|Lyme Deseas Sources: Mayo Clinic|
Ticks are small insect-like creatures, about the size of a pinhead. Ticks feed by biting the skin and sucking blood from animals such as mice, and sometimes humans. In this way, some ticks get infected with the bacterium that causes Lyme disease.
Ticks cannot jump or fly, but climb on to passing humans from long grass or foliage. If an infected tick bites a human, then the bacteria may be passed into the human. The bacterium that causes Lyme disease is not passed from person to person. Note: most ticks in the UK are not infected by the bacterium that causes Lyme disease. Therefore, most tick bites will not cause Lyme disease.
After a human has been bitten by a tick, it usually takes 24-48 hours for the bacteria in the tick to pass into the human. (Ticks are tiny and 'cling on' to you once they bite you. They then suck blood and become swollen ('engorge') with blood which they feed off. The bacteria are normally carried in their gut, and only travel up to their mouth and into your skin once they have been fed and are engorged. This normally takes about 24 hours, but can be less if the tick was already partially fed.) Therefore, if you remove a tick soon after being bitten - within 24 hours - you are much less likely to develop Lyme disease, even if it was an infected tick.
So, it is only certain ticks, that are infected, that bite, and are not noticed clinging on to the skin, that cause Lyme disease. However, ticks are very small, and often do not hurt when they bite so it is quite easy to have a tick bite without noticing. Many people who develop Lyme disease cannot remember being bitten by a tick.
Once bacteria are passed from the infected tick into your skin, they then multiply and travel in the bloodstream to other parts of the body to cause symptoms. The parts of the body that are mainly affected by this bacteria are the skin, joints, nerves and heart.
The first symptom is usually a rash, which may look like a bull's eye. As the infection spreads, you may have
Other signs and symptoms that may be associated with Lyme disease include the following:
Loss of Facial Muscle Tone
Swollen Lymph Nodes
Some people may experience the following related Lyme disease symptoms and signs:
Here are some more details:
Erythma migrans. Erythema migrans is the telltale rash which occurs in about 70% to 80% of cases and starts as a small red spot that expands over a period of days or weeks, forming a circular, triangular, or oval-shaped rash. Sometimes the rash resembles a bull's-eye because it appears as a red ring surrounding a central clear area. The rash, which can range in size from that of a dime to the entire width of a person's back, appears between three days and a few weeks of a tick bite, usually occurring at the site of a bite. As infection spreads, several rashes can appear at different sites on the body.
Erythema migrans is often accompanied by symptoms such as fever, headache , stiff neck, body aches, and fatigue . These flu -like symptoms may resemble those of common viral infections and usually resolve within days or a few weeks.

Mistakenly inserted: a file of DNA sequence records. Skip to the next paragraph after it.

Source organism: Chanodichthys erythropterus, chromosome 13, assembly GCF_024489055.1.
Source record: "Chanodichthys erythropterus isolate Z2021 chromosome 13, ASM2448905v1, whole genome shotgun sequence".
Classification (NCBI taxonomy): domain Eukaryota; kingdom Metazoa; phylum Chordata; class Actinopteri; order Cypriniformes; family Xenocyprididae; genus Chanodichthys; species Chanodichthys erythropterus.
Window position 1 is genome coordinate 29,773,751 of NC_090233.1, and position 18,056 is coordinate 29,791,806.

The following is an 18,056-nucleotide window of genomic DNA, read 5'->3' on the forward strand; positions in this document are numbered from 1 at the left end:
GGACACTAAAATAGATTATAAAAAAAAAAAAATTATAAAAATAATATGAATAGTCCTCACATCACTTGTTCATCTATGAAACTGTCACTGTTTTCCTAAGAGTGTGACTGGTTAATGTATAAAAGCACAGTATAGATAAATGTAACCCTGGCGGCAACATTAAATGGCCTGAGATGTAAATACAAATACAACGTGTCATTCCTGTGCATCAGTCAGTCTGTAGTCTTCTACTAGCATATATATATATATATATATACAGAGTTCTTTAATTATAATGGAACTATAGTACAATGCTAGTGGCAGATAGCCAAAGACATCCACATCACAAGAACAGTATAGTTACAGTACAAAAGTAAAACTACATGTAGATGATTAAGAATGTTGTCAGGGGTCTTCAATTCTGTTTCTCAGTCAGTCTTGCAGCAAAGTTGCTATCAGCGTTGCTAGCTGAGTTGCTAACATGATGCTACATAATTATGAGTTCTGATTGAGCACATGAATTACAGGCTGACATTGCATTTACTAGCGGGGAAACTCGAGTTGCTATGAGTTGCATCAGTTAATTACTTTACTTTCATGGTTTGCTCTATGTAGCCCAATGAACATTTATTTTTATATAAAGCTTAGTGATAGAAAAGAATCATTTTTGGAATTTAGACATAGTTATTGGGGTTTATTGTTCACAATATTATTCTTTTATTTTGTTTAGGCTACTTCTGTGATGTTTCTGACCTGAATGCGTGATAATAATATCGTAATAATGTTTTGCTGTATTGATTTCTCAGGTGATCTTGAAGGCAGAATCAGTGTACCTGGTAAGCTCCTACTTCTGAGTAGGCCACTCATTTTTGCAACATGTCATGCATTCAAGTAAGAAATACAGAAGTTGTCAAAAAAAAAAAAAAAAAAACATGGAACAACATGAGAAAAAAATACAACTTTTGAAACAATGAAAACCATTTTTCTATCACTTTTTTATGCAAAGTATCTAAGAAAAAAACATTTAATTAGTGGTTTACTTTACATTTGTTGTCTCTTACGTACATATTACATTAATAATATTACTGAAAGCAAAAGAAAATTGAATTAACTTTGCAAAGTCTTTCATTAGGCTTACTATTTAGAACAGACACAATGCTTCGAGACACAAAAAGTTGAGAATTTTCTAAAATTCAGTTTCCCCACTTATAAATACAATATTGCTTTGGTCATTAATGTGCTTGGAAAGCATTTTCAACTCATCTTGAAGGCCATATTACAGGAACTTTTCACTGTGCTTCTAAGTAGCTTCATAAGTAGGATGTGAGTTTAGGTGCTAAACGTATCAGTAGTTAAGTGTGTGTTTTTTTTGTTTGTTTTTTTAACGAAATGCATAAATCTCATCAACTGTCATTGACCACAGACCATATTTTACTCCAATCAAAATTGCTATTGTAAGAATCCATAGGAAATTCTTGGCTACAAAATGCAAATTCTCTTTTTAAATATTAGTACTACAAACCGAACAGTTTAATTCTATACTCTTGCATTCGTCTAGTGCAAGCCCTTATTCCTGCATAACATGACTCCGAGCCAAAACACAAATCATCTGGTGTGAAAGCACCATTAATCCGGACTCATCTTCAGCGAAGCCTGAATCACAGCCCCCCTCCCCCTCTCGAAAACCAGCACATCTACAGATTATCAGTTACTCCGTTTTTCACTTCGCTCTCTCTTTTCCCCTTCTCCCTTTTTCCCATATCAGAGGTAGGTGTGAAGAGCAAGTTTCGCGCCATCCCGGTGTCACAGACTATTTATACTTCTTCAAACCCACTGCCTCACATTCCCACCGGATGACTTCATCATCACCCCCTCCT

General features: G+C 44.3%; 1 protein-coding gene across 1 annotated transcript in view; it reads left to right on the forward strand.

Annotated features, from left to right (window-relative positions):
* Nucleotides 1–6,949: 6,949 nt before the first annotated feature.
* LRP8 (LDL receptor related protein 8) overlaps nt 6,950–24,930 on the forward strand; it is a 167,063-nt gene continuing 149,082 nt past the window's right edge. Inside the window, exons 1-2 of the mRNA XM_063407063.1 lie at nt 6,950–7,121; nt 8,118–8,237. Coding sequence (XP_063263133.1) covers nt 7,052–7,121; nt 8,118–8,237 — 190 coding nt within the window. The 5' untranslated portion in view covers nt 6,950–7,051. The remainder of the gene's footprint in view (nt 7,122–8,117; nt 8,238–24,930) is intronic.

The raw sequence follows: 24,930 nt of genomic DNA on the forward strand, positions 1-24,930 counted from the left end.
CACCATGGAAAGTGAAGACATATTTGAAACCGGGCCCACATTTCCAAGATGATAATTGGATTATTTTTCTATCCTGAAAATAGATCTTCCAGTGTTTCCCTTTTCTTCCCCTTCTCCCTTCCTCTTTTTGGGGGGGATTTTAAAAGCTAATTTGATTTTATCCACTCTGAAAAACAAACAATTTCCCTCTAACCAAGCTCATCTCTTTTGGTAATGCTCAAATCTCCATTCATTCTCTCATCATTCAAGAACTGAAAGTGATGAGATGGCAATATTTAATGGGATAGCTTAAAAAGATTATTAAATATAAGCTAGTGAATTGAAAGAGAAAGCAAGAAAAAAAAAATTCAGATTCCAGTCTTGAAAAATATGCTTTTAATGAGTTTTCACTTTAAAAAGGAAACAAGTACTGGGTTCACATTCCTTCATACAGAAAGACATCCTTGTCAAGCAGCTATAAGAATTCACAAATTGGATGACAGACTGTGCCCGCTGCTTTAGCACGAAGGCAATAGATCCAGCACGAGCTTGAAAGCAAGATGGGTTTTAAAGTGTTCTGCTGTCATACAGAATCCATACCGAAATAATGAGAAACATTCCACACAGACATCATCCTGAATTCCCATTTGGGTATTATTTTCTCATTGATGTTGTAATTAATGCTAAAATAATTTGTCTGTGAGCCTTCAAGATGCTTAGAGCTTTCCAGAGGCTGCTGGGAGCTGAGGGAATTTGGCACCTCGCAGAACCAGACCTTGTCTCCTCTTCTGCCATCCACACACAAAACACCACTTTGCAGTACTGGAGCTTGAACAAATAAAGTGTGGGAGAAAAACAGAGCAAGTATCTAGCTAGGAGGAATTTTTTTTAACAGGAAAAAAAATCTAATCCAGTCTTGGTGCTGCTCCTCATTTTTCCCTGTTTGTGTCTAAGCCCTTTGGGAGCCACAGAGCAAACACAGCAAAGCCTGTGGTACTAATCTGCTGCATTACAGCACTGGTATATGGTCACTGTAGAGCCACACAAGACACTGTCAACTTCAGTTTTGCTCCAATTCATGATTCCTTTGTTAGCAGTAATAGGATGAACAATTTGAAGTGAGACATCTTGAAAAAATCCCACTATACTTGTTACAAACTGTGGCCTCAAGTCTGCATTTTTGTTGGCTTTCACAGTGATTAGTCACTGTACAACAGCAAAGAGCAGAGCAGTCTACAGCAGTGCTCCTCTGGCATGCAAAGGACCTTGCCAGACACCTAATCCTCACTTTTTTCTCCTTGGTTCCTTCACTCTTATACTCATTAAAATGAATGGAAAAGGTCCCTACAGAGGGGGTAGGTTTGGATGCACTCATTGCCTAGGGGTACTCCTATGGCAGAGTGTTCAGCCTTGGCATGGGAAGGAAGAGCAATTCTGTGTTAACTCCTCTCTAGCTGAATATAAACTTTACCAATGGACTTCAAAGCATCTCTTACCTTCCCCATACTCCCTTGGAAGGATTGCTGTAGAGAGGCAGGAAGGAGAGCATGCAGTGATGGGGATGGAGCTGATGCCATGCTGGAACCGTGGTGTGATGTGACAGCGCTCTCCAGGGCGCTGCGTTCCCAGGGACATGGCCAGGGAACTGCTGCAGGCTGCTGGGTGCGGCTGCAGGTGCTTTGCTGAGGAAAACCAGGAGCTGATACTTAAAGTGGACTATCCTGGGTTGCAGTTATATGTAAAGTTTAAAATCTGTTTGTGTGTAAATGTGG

Arthritis. After several weeks of being infected with Lyme disease, approximately 60% of those people not treated with antibiotics develop recurrent attacks of painful and swollen joints that last a few days to a few months. The arthritis can shift from one joint to another; the knee is most commonly affected and usually one or a few joints are affected at any given time. About 10% to 20% of untreated patients will go on to develop lasting arthritis. The knuckle joints of the hands are only very rarely affected.
Neurological symptoms. Lyme disease can also affect the nervous system, causing symptoms such as stiff neck and severe headache (meningitis), temporary paralysis of facial muscles (Bell's palsy), numbness, pain or weakness in the limbs, or poor coordination. More subtle changes such as memory loss, difficulty with concentration, and a change in mood or sleeping habits have also been associated with Lyme disease. People with these latter symptoms alone usually don't have Lyme disease as their cause.
Nervous system abnormalities usually develop several weeks, months, or even years following an untreated infection. These symptoms often last for weeks or months and may recur. These features of Lyme disease usually start to resolve even before antibiotics are started. Patients with neurologic disease usually have a total return to normal function.
Heart problems. Fewer than one out of 10 Lyme disease patients develops heart problems, such as an irregular, slow heartbeat, which can be signaled by dizziness or shortness of breath. These symptoms rarely last more than a few days or weeks. Such heart abnormalities generally appear several weeks after infection, and usually begin to resolve even before treatment.
Other symptoms. Less commonly, Lyme disease can result in eye inflammation and severe fatigue , although none of these problems is likely to appear without other Lyme disease symptoms being present.
Lyme disease can be hard to diagnose because you may not have noticed a tick bite. Also, many of its symptoms are like those of the flu and other diseases.
Bioresonance therapy can cure most cases of Lyme disease. The sooner treatment begins, the quicker and more complete the recovery.
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